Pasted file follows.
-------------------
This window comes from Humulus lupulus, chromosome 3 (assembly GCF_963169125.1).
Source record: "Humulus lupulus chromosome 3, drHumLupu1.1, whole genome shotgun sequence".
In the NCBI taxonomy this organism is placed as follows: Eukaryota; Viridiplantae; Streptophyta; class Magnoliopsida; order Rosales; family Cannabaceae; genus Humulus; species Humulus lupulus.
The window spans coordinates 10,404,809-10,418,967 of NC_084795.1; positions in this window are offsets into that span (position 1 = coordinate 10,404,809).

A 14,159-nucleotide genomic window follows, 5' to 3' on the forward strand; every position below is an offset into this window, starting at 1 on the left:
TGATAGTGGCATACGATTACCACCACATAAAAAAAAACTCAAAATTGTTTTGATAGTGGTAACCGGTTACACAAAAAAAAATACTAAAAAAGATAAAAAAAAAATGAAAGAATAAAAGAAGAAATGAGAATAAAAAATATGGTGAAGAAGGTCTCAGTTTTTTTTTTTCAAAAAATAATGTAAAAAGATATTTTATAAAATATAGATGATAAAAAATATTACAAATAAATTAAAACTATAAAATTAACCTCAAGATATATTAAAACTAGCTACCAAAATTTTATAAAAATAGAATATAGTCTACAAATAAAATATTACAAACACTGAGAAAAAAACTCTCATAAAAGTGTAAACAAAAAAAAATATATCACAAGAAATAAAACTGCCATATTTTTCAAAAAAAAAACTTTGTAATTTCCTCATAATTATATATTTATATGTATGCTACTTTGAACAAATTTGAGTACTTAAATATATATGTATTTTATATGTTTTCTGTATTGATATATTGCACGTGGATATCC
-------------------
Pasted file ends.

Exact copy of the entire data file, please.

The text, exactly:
This window comes from Humulus lupulus, chromosome 3 (assembly GCF_963169125.1).
Source record: "Humulus lupulus chromosome 3, drHumLupu1.1, whole genome shotgun sequence".
In the NCBI taxonomy this organism is placed as follows: Eukaryota; Viridiplantae; Streptophyta; class Magnoliopsida; order Rosales; family Cannabaceae; genus Humulus; species Humulus lupulus.
The window spans coordinates 10,404,809-10,418,967 of NC_084795.1; positions in this window are offsets into that span (position 1 = coordinate 10,404,809).

A 14,159-nucleotide genomic window follows, 5' to 3' on the forward strand; every position below is an offset into this window, starting at 1 on the left:
TGATAGTGGCATACGATTACCACCACATAAAAAAAAACTCAAAATTGTTTTGATAGTGGTAACCGGTTACACAAAAAAAAATACTAAAAAAGATAAAAAAAAAATGAAAGAATAAAAGAAGAAATGAGAATAAAAAATATGGTGAAGAAGGTCTCAGTTTTTTTTTTTCAAAAAATAATGTAAAAAGATATTTTATAAAATATAGATGATAAAAAATATTACAAATAAATTAAAACTATAAAATTAACCTCAAGATATATTAAAACTAGCTACCAAAATTTTATAAAAATAGAATATAGTCTACAAATAAAATATTACAAACACTGAGAAAAAAACTCTCATAAAAGTGTAAACAAAAAAAAATATATCACAAGAAATAAAACTGCCATATTTTTCAAAAAAAAAACTTTGTAATTTCCTCATAATTATATATTTATATGTATGCTACTTTGAACAAATTTGAGTACTTAAATATATATGTATTTTATATGTTTTCTGTATTGATATATTGCACGTGGATATCC